It's much smarter and classier inside too. The floating screen of the optional eight-inch navigation touch screen on the dashboard integrates all navigation, media and connectivity features and there's a redesigned multifunction three-spoke steering wheel too. For enhanced comfort, the front seats can be heated or cooled in three stages. When customers choose power seats, these can be adjusted in 10-ways including lumber support. There's an optional panoramic glass roof to fit with the current segment trend. And bootspace has been slightly increased - to 395-litres. Overall seats-folded space is slightly down on before though, now rated at 1,301-litres. Versatility is enhanced with a practical two-stage luggage board and a ski hatch in the rear centre seat. Go for the Tourer estate version and you get a 602-litre boot, extendable to 1,650-litres.

In summary then, an effective package - as this i30 has always been. For complete desirability in this segment though, you sense that in the future, a touch of unpredictability might be needed from Hyundai when it comes to a car of this sort, something truly ground-breaking that still ticks all the boxes on every Family Hatch buyer's wish list. We've little doubt that one day, the brand will provide it.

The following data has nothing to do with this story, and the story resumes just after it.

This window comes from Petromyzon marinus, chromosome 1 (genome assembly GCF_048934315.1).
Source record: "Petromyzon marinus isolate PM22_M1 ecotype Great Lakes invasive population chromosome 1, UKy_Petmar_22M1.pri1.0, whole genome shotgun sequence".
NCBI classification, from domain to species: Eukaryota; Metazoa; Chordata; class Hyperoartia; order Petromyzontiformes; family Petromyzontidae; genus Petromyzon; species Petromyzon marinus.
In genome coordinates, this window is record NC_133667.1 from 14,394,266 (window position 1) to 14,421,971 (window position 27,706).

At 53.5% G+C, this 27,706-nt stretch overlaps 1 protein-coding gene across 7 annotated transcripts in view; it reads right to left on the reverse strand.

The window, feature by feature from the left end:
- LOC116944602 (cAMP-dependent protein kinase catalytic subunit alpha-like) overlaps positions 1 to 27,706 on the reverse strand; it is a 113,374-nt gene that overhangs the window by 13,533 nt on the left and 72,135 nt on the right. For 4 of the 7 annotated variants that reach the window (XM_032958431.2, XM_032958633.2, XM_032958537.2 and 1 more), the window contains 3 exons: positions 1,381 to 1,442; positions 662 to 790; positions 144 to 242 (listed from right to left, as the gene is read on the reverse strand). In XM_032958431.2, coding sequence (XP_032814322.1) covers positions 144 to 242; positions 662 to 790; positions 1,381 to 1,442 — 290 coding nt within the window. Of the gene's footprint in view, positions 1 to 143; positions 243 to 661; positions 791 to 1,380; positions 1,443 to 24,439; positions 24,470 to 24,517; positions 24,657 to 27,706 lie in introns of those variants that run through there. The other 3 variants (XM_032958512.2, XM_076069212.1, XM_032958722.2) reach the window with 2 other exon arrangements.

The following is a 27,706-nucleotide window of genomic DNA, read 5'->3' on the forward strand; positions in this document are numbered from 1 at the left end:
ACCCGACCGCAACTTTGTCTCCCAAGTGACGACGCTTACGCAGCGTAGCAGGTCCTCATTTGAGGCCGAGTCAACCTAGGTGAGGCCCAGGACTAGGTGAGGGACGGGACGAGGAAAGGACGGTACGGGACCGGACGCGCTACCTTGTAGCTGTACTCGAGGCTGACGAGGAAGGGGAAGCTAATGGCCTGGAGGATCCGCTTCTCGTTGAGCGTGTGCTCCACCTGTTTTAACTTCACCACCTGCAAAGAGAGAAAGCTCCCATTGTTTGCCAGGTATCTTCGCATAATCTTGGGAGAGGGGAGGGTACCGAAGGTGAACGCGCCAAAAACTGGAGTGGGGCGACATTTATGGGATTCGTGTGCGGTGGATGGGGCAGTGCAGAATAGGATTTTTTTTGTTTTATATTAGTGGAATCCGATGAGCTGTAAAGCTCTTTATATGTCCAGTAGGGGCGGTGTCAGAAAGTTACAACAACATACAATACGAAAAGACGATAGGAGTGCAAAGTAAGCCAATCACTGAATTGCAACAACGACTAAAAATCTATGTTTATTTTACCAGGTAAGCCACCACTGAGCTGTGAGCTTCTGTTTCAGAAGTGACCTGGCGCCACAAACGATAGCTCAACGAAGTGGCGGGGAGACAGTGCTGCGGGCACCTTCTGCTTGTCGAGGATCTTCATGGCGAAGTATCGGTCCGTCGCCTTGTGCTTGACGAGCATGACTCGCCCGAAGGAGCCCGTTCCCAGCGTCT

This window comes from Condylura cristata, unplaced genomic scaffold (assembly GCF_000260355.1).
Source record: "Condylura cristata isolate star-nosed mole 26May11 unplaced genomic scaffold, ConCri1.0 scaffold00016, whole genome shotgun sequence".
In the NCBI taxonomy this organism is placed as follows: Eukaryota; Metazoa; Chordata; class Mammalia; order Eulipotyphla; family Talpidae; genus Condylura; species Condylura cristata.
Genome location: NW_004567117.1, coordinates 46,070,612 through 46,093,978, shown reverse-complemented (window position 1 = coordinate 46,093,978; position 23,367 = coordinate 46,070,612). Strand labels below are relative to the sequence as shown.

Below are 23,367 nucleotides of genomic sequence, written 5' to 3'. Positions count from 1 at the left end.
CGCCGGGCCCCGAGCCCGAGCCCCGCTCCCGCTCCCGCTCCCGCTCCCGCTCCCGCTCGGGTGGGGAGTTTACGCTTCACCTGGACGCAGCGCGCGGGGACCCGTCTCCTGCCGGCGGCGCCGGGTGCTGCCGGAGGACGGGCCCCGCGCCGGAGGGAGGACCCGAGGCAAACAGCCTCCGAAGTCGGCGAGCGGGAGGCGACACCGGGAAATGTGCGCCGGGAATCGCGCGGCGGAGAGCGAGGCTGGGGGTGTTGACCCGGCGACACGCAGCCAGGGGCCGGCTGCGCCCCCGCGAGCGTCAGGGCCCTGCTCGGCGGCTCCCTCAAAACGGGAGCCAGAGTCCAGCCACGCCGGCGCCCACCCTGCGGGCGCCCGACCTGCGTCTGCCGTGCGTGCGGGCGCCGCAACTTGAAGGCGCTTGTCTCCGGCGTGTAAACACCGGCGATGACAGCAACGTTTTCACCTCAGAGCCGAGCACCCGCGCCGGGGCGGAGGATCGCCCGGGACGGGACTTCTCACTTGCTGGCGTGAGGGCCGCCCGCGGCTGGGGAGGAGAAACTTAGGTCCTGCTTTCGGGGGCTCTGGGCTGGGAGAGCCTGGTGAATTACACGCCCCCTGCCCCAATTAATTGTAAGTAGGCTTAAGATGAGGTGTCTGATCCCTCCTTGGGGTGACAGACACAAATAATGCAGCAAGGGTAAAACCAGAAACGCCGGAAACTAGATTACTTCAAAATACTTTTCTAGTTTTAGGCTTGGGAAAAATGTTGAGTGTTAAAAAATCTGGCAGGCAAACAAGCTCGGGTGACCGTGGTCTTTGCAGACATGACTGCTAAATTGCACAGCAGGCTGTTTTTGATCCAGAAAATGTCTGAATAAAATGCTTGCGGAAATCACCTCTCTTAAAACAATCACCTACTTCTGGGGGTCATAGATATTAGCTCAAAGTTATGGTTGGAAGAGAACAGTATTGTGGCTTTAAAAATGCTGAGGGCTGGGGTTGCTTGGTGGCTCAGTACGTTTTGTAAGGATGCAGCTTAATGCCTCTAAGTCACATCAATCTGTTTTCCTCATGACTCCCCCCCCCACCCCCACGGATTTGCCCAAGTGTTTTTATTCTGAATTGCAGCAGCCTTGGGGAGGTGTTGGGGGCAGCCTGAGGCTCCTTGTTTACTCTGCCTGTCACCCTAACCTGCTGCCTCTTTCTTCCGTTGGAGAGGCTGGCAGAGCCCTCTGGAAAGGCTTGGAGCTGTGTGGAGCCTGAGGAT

In the meantime though, what we already have here is still enough to leave the industry's more established car makers with furrowed brows. Ultimately, it's hard to do too much better for the money. Which means that for the time being at least, the i's still have it.

Click here to find out more about our Hyundai i30 range
Honda Civic

Honda Civic

The Honda Civic has always been a more interesting choice for buyers in the Focus-sized family hatchback segment. This completely new version is the tenth generation model and has forty years of heritage to build upon. There's a more spacious, dynamic-looking body, stronger standards of safety and media connectivity and, perhaps most importantly, two completely fresh petrol engines. It all sounds quite promising.